The target energy for n is

    where pi is the ith prime.

    For example, the target energies for n = 1, 2, 3 and 4 are 1, 4, 29 and 694, respectively.

  • Can teams enter the contest?

    Yes. But a team can only be formed by those who have not already entered the contest as individuals. Once you enter as an individual, team membership is no longer open to you. Likewise, once you've joined a team you can't break away and start submitting graphs on your own behalf.

    If you would like to form a team, please follow these instructions:

    • If they do not already exist, create individual accounts for each team member. Do not create a second account for any team member who already has one.

    • Let me know each team member's registered email address. It is important that no team member submit any entries to this contest until I notify you that the team has been created and that it is okay to begin submitting.

    • After I've created the team, team members can submit entries to the contest from their individual accounts. The contest engine automatically intercepts these entries and diverts them to the team account. The team is listed on the standings page.

    • Note: Teams are contest-specific. Joining a team for this contest does not affect your participation in other contests.
  • May I write a program that submits entries by bypassing my browser?

    Yes and no. If your program keeps track of your submissions and only submits improved graphs, yes. Otherwise, no. For the Son of Darts contest a few years ago, there was one participant who wrote a program to exhaustively generate all possible solutions and submit every one of them. Within two weeks he'd submitted over a million entries. The AZsPCs database had grown to 10 times its normal size and this individual was single-handedly responsible for 90% of the entries in the database. Please compute responsibly.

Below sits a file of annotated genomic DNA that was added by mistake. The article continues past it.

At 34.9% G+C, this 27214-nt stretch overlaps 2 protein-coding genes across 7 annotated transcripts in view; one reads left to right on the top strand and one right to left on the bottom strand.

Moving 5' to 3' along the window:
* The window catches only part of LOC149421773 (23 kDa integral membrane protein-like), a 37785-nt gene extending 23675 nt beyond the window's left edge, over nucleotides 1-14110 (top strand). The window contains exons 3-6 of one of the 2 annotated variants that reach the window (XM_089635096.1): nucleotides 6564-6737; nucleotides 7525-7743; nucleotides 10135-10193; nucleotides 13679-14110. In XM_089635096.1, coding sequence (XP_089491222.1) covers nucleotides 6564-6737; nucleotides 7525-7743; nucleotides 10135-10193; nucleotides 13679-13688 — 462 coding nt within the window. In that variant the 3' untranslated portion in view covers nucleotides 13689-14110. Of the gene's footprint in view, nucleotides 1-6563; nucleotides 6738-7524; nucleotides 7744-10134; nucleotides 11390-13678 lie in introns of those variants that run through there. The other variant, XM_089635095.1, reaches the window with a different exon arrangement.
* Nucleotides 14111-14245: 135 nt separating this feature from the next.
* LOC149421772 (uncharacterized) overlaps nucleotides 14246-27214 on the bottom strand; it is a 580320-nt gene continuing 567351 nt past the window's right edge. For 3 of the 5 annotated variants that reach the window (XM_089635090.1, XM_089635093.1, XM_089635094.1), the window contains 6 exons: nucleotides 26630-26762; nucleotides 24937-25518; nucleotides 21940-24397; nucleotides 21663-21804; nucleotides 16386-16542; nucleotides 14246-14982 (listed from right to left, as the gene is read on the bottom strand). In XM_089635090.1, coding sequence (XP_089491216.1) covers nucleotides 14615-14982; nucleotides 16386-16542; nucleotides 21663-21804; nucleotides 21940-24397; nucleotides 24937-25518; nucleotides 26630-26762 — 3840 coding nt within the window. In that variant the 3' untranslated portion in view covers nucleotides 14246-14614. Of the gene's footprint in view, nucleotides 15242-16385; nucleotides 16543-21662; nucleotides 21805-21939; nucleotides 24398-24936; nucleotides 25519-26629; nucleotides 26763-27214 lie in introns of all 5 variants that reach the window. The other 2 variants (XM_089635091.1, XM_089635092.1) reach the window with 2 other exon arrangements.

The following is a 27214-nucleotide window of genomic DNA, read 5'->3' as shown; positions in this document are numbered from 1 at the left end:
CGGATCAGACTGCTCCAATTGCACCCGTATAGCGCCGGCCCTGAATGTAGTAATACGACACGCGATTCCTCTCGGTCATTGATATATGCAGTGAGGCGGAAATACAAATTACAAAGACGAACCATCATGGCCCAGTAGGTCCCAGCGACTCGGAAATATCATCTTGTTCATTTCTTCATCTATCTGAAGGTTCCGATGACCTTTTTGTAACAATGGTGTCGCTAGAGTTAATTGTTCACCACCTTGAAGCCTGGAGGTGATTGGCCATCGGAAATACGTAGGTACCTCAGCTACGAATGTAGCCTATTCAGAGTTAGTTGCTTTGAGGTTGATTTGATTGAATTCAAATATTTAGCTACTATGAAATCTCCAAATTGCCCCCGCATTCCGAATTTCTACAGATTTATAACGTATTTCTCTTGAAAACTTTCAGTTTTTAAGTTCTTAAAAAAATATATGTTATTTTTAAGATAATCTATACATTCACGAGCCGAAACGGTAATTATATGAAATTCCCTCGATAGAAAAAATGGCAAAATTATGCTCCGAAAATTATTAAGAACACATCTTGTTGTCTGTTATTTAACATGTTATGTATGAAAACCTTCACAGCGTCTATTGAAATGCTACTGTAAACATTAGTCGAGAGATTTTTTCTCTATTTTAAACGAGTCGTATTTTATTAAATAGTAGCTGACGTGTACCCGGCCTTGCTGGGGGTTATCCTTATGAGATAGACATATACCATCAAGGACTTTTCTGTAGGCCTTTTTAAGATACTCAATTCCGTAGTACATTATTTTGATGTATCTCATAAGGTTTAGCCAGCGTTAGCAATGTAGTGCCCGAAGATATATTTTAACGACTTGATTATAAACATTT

• I've written a little program that draws graphs and highlights the nodes with the highest and lowest energies. May I distribute the executable to other contestants?

    No. This is a programming contest and writing useful tools is something a programmer should be able to do for himself. That alone is sufficient reason to disallow the distribution of such tools, but consider also that you'd be disadvantaging those who don't hear about your tool and those who can't run your executable in their environment.

  • What topics are appropriate for the discussion group?

    With only one exception, if it's related to AZsPCs then it's fine to talk about it in the discussion group. The exception is spoilers. Spoilers include:

    • specific graphs
    • detailed algorithms

    If you are not sure if something would be considered a spoiler, ask me.

  • After I submit a graph, the scorer shows me the graph's "canonical representation". What is that?

    To create a canonical representation of a graph, the scorer sorts its nodes by their energy and the node's edges by their weight. Representing graphs canonically makes it easier to notice when two seemingly different graphs are fundamentally the same.

  • Why is this contest called Primorial Soup? Did you mean Primordial with a 'd'?

    Primorial is a mathematical function. The primorial of n is the product of the primes less than or equal to n. It is written n#. Check it out at Mathworld.